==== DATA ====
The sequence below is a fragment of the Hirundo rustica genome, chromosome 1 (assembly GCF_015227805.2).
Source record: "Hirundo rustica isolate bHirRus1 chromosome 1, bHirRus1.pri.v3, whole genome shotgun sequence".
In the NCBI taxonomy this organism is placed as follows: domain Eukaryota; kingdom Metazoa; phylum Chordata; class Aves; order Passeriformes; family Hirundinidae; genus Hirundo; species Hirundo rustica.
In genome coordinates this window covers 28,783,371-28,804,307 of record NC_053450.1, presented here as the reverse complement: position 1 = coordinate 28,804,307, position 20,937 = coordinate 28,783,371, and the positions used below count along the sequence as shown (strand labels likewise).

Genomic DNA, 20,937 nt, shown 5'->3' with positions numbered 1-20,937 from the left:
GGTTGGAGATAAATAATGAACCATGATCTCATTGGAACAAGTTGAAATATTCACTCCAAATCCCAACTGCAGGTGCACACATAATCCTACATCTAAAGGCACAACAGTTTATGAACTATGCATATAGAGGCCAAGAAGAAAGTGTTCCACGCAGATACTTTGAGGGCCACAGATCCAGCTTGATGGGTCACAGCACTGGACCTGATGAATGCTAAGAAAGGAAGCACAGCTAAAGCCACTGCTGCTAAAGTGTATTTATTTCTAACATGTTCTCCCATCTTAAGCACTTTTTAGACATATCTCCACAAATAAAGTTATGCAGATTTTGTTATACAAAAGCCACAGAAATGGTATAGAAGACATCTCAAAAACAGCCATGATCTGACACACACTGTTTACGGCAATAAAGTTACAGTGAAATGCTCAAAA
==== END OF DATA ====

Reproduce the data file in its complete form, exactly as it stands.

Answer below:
The sequence below is a fragment of the Hirundo rustica genome, chromosome 1 (assembly GCF_015227805.2).
Source record: "Hirundo rustica isolate bHirRus1 chromosome 1, bHirRus1.pri.v3, whole genome shotgun sequence".
In the NCBI taxonomy this organism is placed as follows: domain Eukaryota; kingdom Metazoa; phylum Chordata; class Aves; order Passeriformes; family Hirundinidae; genus Hirundo; species Hirundo rustica.
In genome coordinates this window covers 28,783,371-28,804,307 of record NC_053450.1, presented here as the reverse complement: position 1 = coordinate 28,804,307, position 20,937 = coordinate 28,783,371, and the positions used below count along the sequence as shown (strand labels likewise).

Genomic DNA, 20,937 nt, shown 5'->3' with positions numbered 1-20,937 from the left:
GGTTGGAGATAAATAATGAACCATGATCTCATTGGAACAAGTTGAAATATTCACTCCAAATCCCAACTGCAGGTGCACACATAATCCTACATCTAAAGGCACAACAGTTTATGAACTATGCATATAGAGGCCAAGAAGAAAGTGTTCCACGCAGATACTTTGAGGGCCACAGATCCAGCTTGATGGGTCACAGCACTGGACCTGATGAATGCTAAGAAAGGAAGCACAGCTAAAGCCACTGCTGCTAAAGTGTATTTATTTCTAACATGTTCTCCCATCTTAAGCACTTTTTAGACATATCTCCACAAATAAAGTTATGCAGATTTTGTTATACAAAAGCCACAGAAATGGTATAGAAGACATCTCAAAAACAGCCATGATCTGACACACACTGTTTACGGCAATAAAGTTACAGTGAAATGCTCAAAA